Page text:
Alexander Alekhine, playing Black in a Ruy Lopez, defeated Eugene Znosko-Borovsky in the final round to claim a share of first prize in the Masters' Quadrangular tourney at St. Petersburg. Alekhine's victory left him with 2 points scored from three games and brought him into a tie with Grigory Levenfish, the tournament leader at the beginning of the round, who drew his game with visiting Czech Master Oldrich Duras. Znosko-Borovsky and Duras shared third and fourth places, each with one point. The final placing of the the latter will doubtless be a disappointment to him, but, we daresay, only a small one, as the tourney was of brief duration and, in any case, such results are, at least on occasion, well-nigh inevitable in the tiring life of a peripatetic chess Master. Duras, we understand, has already left St. Petersburg en route to engagements in Riga and Warsaw.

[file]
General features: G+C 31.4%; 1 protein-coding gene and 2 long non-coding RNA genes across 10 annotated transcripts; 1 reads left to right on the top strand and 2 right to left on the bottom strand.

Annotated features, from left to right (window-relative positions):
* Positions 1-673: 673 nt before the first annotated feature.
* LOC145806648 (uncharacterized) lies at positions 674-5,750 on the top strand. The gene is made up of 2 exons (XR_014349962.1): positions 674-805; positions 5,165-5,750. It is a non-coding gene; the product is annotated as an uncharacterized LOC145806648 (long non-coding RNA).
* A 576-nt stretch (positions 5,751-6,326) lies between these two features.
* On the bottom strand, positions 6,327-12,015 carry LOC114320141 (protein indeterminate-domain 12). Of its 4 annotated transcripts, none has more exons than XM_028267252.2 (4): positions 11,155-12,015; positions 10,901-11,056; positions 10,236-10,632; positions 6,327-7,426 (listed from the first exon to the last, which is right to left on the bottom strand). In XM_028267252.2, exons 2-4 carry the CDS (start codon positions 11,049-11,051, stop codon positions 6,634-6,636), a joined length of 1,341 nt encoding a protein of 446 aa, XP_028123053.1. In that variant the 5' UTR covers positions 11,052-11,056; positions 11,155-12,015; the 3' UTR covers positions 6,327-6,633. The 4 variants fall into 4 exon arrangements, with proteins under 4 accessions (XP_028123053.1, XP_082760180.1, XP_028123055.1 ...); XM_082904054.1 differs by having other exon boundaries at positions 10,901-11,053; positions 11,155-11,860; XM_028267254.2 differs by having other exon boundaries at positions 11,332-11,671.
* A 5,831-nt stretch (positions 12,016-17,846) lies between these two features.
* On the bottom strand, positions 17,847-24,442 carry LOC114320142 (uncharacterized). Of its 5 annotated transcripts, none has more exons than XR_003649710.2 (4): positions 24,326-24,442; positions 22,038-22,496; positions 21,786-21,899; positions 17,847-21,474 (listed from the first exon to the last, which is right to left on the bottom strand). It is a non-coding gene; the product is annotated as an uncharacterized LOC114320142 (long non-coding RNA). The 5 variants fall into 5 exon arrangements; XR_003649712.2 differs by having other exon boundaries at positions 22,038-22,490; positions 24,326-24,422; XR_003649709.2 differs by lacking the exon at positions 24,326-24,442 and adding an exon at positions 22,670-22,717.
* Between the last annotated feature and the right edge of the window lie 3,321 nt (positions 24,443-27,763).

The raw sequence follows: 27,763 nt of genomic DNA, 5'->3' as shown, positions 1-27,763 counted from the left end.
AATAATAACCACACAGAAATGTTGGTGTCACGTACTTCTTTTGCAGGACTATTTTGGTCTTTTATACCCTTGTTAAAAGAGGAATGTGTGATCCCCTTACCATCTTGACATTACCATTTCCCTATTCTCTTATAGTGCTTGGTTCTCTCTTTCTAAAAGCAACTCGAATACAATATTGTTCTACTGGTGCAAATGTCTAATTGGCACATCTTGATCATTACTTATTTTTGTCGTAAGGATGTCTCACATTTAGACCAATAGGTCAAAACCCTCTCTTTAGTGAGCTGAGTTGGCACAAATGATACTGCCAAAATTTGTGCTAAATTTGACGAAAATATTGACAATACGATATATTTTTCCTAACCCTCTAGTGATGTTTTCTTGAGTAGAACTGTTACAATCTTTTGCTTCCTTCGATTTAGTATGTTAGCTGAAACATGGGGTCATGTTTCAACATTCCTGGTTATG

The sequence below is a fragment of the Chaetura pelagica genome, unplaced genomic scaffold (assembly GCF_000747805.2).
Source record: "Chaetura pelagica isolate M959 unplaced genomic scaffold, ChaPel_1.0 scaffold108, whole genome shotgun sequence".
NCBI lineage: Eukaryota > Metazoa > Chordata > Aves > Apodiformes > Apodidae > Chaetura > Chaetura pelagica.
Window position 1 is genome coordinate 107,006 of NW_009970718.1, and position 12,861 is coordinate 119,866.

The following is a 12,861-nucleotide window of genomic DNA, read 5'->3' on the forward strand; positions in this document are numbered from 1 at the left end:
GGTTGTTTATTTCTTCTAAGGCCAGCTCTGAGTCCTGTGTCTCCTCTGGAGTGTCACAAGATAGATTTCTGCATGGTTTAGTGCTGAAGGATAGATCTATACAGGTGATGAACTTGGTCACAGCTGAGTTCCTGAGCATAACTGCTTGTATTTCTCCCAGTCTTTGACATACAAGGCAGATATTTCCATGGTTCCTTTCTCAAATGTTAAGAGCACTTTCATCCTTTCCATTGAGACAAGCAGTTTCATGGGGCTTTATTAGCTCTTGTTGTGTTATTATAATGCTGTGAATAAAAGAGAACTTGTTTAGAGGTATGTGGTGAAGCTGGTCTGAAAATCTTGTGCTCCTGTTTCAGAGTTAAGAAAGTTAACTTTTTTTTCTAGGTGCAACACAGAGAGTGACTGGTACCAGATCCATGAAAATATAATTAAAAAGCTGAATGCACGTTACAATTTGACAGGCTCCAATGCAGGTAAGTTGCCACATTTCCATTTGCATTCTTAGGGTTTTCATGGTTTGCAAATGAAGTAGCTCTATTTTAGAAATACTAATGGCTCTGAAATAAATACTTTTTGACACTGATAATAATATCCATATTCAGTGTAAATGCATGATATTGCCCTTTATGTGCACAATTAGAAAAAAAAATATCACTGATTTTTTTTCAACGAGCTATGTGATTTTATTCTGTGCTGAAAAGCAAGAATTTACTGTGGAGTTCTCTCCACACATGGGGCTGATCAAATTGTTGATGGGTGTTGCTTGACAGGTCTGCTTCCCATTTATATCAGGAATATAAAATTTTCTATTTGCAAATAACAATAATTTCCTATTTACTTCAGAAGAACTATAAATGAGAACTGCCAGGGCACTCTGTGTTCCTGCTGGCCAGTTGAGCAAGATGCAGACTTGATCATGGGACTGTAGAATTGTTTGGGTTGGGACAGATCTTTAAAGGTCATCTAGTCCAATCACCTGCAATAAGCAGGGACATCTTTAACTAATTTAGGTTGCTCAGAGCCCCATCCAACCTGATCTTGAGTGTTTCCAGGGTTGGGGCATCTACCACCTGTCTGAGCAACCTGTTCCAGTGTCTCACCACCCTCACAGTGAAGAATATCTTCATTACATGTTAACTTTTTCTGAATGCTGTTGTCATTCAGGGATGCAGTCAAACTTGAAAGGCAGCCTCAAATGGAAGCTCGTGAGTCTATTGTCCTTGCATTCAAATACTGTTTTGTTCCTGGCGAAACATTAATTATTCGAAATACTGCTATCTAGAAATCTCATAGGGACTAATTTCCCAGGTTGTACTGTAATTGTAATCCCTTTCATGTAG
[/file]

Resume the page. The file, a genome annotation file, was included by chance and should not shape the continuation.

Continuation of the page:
We provide a crosstable of the event; one curiosity to note is that all three of Alekhine's games finished decisively, while the remaining games in the tourney were all drawn:
L A Z D Total
Levenfish x 1 = = 2
Alekhine 0 x 1 1 2
Znosko-B. = 0 x = 1
Duras = 0 = x 1
Alekhine, who is much to be feared when in possession of the initiative, chose as Black a defense sometimes favored by Marshall, 1.e4 e5 2.Nf3 Nc6 3.Bb5 a6 4.Ba4 d6 5.d4 Bg4, and seemed as early as the 15th move to dictate the course of the play. The young Master's pressure on the Queen-side was crowned by the fine move 33...c4, allowing the Black pieces entry into the opposing position. The reader should also note the forceful and imaginative concluding stroke 43...h5, which poses unanswerable threats.
Levenfish, as second player in a Queen's Gambit Declined, defended ably against Duras, sacrificing a pawn in return for strong pressure on the Czech's position. Even the - admittedly short-lived - possession of two Bishops against Black's two Knights failed to secure a White advantage. Levenfish at his 40th turn at last reclaimed the sacrificed pawn, and a draw was agreed in an equal Rook endgame 7 moves later.